You're generally right. Internet arguments usually aren't worth getting into. I just can't stand people spouting off wrong information about it, like perpetuating the Tithonus error, or that the world would suddenly become overpopulated. Or that life extension would be available to the .05% of the world only (it could be, anything could happen... but I doubt it). You'd be surprised how many articles and comments on reddit consistently use the term immortal. I'm not even going to get into the common religious view, because it makes me want to smash my head into my desk. I wish Peter Thiel, and the Google boys would actually give in depth interviews about their involvement and what it entails, since they all have a pretty strong following. I remember Aubrey de Grey in his AMA on reddit said a great way to spread awareness and potentially gain funding would to appear on Oprah. That would reach the masses like almost nothing else.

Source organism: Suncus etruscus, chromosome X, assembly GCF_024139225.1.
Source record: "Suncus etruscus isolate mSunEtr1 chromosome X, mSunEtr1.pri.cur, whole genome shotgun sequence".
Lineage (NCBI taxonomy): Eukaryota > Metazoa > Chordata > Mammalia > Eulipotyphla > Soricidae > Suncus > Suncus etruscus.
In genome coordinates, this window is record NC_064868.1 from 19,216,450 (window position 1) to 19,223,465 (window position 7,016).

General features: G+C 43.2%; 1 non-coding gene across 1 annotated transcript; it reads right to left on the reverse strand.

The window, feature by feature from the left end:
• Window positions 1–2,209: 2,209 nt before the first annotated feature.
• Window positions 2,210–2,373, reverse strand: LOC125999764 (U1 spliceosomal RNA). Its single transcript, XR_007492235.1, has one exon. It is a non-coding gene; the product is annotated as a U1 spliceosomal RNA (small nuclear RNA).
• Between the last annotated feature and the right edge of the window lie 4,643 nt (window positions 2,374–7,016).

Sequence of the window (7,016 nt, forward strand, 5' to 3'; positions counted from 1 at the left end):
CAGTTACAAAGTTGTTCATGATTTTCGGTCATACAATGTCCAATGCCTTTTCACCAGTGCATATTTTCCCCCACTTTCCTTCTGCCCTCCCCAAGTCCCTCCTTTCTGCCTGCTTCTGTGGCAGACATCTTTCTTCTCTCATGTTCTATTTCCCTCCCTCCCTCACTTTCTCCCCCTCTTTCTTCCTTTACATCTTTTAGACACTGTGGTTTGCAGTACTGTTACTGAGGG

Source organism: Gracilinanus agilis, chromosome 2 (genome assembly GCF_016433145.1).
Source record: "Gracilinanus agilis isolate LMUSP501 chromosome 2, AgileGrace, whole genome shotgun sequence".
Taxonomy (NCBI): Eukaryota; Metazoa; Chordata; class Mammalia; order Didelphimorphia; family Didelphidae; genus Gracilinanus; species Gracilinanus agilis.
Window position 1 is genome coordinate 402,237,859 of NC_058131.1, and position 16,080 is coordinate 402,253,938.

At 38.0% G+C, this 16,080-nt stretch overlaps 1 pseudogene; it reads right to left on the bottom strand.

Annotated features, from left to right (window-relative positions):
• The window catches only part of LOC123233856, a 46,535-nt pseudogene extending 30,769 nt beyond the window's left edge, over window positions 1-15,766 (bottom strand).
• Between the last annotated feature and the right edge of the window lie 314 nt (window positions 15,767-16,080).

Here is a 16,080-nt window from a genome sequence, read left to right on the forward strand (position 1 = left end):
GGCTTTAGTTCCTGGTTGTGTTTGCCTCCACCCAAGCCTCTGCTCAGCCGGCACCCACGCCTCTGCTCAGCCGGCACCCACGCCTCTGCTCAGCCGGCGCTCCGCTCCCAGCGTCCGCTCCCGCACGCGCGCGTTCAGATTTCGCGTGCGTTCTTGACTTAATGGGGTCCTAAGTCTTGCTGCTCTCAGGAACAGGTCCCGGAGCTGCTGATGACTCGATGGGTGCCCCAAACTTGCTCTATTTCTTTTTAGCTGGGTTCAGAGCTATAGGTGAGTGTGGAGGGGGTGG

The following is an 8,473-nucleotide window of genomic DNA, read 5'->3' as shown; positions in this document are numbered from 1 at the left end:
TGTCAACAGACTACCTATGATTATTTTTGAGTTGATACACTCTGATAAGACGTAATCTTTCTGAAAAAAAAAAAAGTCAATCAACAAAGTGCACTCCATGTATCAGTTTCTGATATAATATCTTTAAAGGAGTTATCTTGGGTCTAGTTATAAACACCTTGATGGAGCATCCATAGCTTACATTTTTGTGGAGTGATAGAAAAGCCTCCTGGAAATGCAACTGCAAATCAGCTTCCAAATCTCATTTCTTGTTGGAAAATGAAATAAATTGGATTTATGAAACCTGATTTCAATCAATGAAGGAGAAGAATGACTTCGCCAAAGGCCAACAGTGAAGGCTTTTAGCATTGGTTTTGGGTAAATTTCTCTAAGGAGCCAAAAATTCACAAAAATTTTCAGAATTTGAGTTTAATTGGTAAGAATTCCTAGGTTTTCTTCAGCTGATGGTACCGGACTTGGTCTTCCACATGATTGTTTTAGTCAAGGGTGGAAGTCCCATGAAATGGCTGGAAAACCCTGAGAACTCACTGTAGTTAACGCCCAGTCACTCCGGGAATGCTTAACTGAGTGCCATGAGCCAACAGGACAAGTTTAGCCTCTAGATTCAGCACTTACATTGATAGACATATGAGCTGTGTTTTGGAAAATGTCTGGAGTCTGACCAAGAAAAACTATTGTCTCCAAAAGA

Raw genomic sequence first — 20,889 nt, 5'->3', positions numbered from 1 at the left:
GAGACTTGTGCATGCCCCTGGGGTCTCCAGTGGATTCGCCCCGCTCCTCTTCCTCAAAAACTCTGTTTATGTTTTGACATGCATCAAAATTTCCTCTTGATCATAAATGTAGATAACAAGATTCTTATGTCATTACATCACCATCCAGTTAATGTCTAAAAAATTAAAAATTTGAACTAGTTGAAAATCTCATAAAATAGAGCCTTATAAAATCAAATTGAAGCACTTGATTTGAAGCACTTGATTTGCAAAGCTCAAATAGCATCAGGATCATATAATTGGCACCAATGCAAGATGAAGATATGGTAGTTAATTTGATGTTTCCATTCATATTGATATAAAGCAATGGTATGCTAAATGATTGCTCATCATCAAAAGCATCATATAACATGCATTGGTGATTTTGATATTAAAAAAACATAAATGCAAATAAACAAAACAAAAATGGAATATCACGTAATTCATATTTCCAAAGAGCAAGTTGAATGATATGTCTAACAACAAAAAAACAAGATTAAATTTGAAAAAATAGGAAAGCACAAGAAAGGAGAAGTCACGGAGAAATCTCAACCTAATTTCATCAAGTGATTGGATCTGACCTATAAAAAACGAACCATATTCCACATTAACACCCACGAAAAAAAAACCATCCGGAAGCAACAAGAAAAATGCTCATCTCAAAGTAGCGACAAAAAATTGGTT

Posted by: H at April 21st, 2015 6:22 PM


My father-in-laws' 1st comment on anti-aging was "I don't want to live that long...who wants to be sickly in a wheelchair for 200 years" :-)

It's way easier to talk PERSONAL HEALTH. It's easily understood, important to most and has a huge existing business infrastructure. Then the term "PERSONAL PERMANENT HEALTH" is a next, evolutionary step. It"s easily understood, personal, thought provoking, desirable, positive (not Anti) and an acceptable, attainable goal to most everyone. It even encourages personal involvement.

A couple years ago an article recommended the term "Regenerative Medicine" as more acceptable to the public than "Anti-Aging" and I agree. Anti-Aging is a confusing oxymoron to many people. It's obvious that everyone & everything ages, always has, always will. Basically the term anti-aging is foolish and requires explanation... like a bad joke :-)

Posted by: gary dale at April 21st, 2015 9:01 PM